“Mother Nature Cambodia is a group of fearless young activists fighting for environmental rights and democracy in the face of repression by the Cambodian regime,” the jury said in a speech at the time, describing them as “a powerful voice for environmental preservation and democracy in Cambodia.”

Several activists were unable to receive the award in person as Cambodian courts denied their requests to travel to Sweden to collect the prize.

“They have successfully helped local communities stop environmental violations,” Right Livelihood’s executive director Ole von Uexkuell said last year. “Through innovative and often humorous protests, their activism defends nature and livelihoods while upholding communities’ voices against corrupt and damaging products.”

The group has strongly leveraged social media, saying it helps get their message across to young supporters. They have more than 450,000 followers on Facebook, the most widely used social platform in the country.

But it’s on TikTok that their videos really make an impression on young Cambodian users like Run Bunry, a high-school student from the capital Phnom Penh and his friends. “They are positive and lighthearted and also teach us a lot about the environment,” he said.

One video, highlighting an investigation into the alleged illegal export of rare silica sand, showed three members buried up to their heads in sand and was shared more than 1,000 times. Another viral video taken along a beach in the coastal city Sihanoukville showed the extent of alleged illegal construction by hotels and casinos on the shore.

“Follower numbers have grown especially in the last five years and a lot of our old content regularly resurfaces on TikTok and goes viral,” said founding member Gonzalez-Davidson, who was expelled from Cambodia in 2015 after the group’s successful campaign to stop a Chinese-funded hydropower dam from being built over the Areng Valley, an area of pristine rainforest in southwest Cambodia.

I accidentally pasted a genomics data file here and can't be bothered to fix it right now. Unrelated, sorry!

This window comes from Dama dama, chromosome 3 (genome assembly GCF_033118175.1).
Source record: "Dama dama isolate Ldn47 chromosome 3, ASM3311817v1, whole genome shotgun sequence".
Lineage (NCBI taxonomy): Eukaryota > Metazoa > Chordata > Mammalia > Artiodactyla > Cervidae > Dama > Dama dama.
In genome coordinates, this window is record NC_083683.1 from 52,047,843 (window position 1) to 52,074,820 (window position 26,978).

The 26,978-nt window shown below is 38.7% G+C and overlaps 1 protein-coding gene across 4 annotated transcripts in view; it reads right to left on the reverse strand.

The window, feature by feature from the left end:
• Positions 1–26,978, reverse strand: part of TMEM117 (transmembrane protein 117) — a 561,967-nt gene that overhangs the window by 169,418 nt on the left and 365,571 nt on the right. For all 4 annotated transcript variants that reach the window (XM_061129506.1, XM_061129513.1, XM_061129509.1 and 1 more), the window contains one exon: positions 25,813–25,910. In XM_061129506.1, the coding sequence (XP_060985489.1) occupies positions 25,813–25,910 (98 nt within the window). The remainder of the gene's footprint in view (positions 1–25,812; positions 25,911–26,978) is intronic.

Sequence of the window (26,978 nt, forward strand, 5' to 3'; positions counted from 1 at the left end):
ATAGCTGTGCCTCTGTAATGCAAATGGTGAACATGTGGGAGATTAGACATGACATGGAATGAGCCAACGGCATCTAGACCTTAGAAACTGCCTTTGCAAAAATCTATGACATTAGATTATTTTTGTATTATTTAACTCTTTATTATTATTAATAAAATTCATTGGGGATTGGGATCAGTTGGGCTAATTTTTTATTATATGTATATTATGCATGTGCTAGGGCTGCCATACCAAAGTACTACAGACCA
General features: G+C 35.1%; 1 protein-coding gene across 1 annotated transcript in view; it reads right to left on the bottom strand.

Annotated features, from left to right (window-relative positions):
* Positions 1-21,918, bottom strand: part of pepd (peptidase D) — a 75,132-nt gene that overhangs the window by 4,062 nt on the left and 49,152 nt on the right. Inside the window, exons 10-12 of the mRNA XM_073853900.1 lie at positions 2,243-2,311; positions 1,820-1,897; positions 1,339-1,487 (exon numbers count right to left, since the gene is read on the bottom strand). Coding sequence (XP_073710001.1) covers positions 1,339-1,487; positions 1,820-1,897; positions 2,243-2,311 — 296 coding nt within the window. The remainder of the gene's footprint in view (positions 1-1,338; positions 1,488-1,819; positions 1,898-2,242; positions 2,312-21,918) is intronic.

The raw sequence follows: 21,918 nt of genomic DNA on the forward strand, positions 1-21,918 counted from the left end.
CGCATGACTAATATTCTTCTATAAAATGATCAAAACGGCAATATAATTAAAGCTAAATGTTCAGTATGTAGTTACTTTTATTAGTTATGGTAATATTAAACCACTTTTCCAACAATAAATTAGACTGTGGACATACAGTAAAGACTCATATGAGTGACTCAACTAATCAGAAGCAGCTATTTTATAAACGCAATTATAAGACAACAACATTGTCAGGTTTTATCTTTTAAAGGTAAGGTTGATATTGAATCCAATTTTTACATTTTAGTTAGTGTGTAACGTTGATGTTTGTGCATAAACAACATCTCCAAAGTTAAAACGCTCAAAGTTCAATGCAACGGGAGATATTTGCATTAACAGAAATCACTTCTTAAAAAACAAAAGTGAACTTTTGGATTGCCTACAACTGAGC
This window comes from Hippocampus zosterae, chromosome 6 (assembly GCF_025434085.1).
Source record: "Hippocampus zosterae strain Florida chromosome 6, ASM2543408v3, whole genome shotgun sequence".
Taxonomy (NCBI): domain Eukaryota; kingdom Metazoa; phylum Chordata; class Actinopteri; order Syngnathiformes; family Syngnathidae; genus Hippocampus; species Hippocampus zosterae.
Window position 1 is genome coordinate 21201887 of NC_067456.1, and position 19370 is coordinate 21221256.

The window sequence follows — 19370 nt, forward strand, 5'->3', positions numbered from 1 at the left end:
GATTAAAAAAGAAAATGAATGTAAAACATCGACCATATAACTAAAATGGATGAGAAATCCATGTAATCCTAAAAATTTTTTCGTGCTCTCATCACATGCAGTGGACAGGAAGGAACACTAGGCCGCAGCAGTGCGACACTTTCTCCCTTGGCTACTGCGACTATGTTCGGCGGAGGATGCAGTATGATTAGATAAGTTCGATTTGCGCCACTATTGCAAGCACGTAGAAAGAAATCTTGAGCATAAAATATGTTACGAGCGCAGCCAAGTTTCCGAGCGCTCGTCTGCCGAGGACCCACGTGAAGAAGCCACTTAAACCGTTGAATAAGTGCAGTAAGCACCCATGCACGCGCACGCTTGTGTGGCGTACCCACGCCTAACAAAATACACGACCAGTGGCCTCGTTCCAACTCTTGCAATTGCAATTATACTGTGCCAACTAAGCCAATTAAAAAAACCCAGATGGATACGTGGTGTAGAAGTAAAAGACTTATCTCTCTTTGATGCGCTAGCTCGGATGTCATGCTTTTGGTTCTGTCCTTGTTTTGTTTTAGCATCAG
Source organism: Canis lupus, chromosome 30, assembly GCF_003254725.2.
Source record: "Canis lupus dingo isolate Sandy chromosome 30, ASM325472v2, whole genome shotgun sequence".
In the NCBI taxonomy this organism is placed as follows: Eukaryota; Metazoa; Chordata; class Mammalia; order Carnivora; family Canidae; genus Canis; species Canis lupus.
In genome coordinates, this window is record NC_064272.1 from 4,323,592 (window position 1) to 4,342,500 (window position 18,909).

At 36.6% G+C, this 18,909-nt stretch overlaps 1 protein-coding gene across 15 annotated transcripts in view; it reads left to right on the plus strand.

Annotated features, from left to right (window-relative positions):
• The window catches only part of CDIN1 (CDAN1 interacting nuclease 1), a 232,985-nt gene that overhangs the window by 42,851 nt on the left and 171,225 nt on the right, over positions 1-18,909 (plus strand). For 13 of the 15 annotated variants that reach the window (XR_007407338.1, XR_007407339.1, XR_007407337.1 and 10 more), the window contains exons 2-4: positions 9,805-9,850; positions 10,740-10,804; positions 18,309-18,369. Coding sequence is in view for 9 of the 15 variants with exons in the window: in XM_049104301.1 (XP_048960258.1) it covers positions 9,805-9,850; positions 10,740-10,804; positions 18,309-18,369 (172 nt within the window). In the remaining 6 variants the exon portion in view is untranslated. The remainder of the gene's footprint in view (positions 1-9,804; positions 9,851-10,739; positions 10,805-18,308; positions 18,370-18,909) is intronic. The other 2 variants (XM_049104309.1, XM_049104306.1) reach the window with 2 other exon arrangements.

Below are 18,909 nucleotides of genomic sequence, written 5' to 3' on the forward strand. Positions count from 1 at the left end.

Members of the group say they have faced increasing threats, harassment and criminal charges for years.

Under scorching heat on Tuesday, members of the group – dressed in white and accompanied by a crowd of supporters – staged a mock funeral procession in the streets leading to the Phnom Penh Municipal Court.

But peaceful scenes descended into chaos after the sentencing was announced.

Video footage showed activists Mother Nature Cambodia activists Ly Chandaravuth, Long Kunthea, Thun Ratha, Phuon Keoraksmey and Yim Leanghy surrounded by dozens of armed police officers and dragged away into waiting cars, bound for prisons across the country.

Arrest warrants have been issued for five other members of the group, including Gonzalez-Davidson, who was sentenced to eight years in prison Tuesday on the conspiracy charge and insulting Cambodia’s king.

“The increasing use by Cambodian authorities of lèse majesté and other articles of Cambodia’s criminal code to penalise the exercise of human rights is deeply worrying,” United Nations Human Rights spokesperson Thameen Al-Kheetan said in a statement following the ruling.

Gonzalez-Davidson, however, said the ruling would backfire against the authorities and inspire a new cohort of environmental campaigners.

“This week, a new generation of Cambodian activists was born – one that did not exist back in 2012,” he said.

“Many young Cambodians are very engaged in the next steps and public campaigning must continue. There have been (arrests and jailings) before and each time, we come out stronger.

“They won’t break our spirits. We are not going to be shut down.”

This post appeared first on cnn.com